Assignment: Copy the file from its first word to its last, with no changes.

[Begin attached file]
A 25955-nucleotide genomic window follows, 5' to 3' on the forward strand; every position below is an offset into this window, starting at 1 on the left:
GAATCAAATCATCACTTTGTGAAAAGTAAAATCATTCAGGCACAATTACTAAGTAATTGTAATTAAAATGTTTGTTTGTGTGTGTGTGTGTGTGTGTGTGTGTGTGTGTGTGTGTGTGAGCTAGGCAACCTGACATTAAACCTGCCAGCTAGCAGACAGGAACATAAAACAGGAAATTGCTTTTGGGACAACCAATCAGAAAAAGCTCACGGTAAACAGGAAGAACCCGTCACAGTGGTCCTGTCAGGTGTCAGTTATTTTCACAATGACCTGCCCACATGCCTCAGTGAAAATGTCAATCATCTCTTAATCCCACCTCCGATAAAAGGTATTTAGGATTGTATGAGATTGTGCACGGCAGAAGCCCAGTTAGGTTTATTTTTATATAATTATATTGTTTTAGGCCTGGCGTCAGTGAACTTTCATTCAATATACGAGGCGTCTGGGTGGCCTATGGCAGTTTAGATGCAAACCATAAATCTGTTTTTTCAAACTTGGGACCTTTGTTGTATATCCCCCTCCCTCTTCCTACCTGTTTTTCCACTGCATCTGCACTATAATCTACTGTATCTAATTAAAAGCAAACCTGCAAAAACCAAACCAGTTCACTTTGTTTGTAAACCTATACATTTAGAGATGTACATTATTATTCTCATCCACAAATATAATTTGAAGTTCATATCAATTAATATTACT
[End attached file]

A 25955-nucleotide genomic window follows, 5' to 3' on the forward strand; every position below is an offset into this window, starting at 1 on the left:
GAATCAAATCATCACTTTGTGAAAAGTAAAATCATTCAGGCACAATTACTAAGTAATTGTAATTAAAATGTTTGTTTGTGTGTGTGTGTGTGTGTGTGTGTGTGTGTGTGTGTGTGTGAGCTAGGCAACCTGACATTAAACCTGCCAGCTAGCAGACAGGAACATAAAACAGGAAATTGCTTTTGGGACAACCAATCAGAAAAAGCTCACGGTAAACAGGAAGAACCCGTCACAGTGGTCCTGTCAGGTGTCAGTTATTTTCACAATGACCTGCCCACATGCCTCAGTGAAAATGTCAATCATCTCTTAATCCCACCTCCGATAAAAGGTATTTAGGATTGTATGAGATTGTGCACGGCAGAAGCCCAGTTAGGTTTATTTTTATATAATTATATTGTTTTAGGCCTGGCGTCAGTGAACTTTCATTCAATATACGAGGCGTCTGGGTGGCCTATGGCAGTTTAGATGCAAACCATAAATCTGTTTTTTCAAACTTGGGACCTTTGTTGTATATCCCCCTCCCTCTTCCTACCTGTTTTTCCACTGCATCTGCACTATAATCTACTGTATCTAATTAAAAGCAAACCTGCAAAAACCAAACCAGTTCACTTTGTTTGTAAACCTATACATTTAGAGATGTACATTATTATTCTCATCCACAAATATAATTTGAAGTTCATATCAATTAATATTACT